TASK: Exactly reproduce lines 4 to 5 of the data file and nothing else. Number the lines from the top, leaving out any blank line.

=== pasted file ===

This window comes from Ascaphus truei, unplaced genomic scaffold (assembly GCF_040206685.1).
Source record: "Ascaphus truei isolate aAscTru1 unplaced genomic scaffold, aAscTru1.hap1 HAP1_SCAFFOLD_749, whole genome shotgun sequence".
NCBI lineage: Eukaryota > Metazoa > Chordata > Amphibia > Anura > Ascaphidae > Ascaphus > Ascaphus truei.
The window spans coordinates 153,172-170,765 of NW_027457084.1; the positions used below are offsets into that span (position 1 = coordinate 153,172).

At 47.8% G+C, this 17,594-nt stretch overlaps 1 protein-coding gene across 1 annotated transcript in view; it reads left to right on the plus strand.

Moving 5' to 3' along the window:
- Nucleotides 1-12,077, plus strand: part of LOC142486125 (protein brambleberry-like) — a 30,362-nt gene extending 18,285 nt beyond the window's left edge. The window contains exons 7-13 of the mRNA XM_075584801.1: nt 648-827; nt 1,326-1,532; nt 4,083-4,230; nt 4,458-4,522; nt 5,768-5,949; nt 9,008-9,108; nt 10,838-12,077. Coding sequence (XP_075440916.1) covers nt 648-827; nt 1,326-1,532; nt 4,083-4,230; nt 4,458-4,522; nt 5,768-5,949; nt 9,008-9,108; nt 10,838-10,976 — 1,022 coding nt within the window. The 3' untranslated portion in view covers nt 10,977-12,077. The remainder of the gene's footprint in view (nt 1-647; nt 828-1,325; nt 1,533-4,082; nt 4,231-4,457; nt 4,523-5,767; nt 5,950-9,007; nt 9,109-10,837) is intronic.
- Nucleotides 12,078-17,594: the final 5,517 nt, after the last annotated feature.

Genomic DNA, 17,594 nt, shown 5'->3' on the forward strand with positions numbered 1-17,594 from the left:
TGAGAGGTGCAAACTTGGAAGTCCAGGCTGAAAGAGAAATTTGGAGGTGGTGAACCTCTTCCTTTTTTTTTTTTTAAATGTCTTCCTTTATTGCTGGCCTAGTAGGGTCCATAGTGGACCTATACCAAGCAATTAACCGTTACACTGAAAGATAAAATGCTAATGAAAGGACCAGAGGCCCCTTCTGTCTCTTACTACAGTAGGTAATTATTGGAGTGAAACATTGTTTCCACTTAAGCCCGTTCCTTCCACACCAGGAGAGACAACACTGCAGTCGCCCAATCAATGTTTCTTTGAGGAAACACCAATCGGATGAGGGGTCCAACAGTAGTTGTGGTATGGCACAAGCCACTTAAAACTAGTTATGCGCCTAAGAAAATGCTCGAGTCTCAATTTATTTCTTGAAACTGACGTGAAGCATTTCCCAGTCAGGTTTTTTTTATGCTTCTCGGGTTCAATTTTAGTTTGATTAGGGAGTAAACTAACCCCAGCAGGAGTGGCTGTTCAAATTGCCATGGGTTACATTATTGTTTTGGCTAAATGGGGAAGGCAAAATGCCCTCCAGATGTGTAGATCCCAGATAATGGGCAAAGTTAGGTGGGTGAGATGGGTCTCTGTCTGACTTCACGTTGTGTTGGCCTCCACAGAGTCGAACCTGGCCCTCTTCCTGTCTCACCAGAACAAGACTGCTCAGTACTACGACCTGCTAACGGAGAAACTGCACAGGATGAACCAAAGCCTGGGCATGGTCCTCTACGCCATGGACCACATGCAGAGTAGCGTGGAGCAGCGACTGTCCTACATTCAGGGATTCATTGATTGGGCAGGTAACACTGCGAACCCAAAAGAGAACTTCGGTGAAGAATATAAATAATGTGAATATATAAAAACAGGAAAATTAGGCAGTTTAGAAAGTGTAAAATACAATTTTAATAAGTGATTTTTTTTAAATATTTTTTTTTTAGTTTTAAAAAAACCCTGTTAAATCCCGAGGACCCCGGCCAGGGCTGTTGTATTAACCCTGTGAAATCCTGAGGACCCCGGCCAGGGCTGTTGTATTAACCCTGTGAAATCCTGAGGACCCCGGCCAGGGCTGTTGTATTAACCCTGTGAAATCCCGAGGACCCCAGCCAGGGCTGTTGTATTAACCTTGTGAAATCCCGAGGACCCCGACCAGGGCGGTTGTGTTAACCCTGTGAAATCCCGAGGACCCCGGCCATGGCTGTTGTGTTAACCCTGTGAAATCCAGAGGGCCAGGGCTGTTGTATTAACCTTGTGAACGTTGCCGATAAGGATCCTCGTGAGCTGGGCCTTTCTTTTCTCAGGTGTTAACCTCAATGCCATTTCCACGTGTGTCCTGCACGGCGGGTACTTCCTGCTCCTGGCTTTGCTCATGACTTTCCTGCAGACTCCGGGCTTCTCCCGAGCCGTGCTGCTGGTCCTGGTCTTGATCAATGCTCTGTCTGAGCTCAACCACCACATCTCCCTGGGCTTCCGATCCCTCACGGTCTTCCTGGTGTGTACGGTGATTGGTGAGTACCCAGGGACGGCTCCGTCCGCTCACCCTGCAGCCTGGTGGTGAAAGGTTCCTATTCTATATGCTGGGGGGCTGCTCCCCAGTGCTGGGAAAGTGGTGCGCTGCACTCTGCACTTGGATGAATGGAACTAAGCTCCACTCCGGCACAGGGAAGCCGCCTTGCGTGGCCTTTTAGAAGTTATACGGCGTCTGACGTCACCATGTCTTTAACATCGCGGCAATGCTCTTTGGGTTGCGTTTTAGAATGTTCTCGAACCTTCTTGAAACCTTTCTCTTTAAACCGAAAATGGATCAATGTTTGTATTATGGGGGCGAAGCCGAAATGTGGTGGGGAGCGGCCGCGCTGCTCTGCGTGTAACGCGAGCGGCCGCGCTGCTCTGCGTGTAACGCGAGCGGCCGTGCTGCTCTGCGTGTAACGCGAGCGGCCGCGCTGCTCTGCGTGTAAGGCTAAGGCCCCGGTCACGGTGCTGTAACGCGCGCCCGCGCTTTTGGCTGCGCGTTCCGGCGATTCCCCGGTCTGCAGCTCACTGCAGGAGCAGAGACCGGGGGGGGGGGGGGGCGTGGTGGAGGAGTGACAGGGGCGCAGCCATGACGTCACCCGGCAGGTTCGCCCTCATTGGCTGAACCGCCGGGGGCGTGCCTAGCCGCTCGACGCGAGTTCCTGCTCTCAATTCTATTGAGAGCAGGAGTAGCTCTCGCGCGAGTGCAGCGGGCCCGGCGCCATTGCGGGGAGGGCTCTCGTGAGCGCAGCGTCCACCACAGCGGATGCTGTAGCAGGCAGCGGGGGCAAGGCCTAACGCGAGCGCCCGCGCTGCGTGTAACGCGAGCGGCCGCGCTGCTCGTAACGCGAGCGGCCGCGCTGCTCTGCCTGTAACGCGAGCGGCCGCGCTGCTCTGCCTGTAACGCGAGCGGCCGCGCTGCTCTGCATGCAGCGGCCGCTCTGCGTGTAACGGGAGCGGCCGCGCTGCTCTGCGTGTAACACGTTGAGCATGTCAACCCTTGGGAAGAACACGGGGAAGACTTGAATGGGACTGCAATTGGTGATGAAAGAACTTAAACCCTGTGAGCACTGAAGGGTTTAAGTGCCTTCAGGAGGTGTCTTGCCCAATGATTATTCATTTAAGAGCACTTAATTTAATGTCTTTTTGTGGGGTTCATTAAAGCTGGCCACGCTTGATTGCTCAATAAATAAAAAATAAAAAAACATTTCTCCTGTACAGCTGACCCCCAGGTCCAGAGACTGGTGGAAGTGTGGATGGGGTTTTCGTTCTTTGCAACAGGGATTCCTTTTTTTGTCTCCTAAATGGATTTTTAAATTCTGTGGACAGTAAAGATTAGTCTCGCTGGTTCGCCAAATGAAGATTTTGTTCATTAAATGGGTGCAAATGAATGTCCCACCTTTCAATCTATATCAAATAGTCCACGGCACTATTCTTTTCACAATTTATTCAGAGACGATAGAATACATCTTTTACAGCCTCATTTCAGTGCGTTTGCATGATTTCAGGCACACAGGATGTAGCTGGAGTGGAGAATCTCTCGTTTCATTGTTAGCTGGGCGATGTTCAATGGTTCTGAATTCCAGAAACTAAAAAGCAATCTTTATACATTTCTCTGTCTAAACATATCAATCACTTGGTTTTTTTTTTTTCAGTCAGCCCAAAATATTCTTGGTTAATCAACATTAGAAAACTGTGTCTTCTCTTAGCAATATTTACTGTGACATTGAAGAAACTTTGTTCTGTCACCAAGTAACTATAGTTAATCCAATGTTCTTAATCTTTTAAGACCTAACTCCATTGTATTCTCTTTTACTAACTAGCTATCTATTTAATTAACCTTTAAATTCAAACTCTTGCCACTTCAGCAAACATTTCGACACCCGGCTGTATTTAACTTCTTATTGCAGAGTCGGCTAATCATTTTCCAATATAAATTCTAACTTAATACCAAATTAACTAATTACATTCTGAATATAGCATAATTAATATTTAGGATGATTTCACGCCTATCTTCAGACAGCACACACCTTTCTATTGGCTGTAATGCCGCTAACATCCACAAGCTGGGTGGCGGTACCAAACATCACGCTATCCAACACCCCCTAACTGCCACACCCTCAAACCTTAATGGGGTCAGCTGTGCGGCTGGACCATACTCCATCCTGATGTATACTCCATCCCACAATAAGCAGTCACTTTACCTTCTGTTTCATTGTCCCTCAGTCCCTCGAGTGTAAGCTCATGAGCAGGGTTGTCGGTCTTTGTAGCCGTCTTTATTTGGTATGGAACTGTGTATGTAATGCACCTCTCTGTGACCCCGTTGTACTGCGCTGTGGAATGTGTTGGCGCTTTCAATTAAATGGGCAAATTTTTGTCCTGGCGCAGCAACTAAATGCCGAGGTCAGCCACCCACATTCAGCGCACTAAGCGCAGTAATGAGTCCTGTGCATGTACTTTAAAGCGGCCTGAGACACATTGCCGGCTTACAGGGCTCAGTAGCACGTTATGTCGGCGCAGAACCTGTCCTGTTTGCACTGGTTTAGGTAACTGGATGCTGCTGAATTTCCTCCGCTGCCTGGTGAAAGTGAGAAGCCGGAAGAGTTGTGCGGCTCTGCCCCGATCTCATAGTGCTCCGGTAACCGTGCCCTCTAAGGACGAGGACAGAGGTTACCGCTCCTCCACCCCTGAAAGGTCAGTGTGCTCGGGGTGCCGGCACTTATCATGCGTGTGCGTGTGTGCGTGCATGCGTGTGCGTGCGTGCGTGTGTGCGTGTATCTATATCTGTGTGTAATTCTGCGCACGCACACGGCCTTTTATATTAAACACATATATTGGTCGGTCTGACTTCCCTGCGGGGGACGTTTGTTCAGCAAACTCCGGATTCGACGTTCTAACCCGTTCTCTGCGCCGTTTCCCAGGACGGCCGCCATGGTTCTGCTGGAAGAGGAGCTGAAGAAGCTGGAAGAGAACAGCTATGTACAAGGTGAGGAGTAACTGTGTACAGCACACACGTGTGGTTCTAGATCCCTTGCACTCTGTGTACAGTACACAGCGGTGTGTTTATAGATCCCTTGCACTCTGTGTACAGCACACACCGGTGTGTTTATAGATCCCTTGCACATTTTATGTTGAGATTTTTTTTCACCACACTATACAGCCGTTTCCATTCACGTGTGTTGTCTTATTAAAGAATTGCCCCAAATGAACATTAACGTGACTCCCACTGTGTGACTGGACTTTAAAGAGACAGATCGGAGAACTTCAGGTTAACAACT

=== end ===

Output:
The window spans coordinates 153,172-170,765 of NW_027457084.1; the positions used below are offsets into that span (position 1 = coordinate 153,172).

At 47.8% G+C, this 17,594-nt stretch overlaps 1 protein-coding gene across 1 annotated transcript in view; it reads left to right on the plus strand.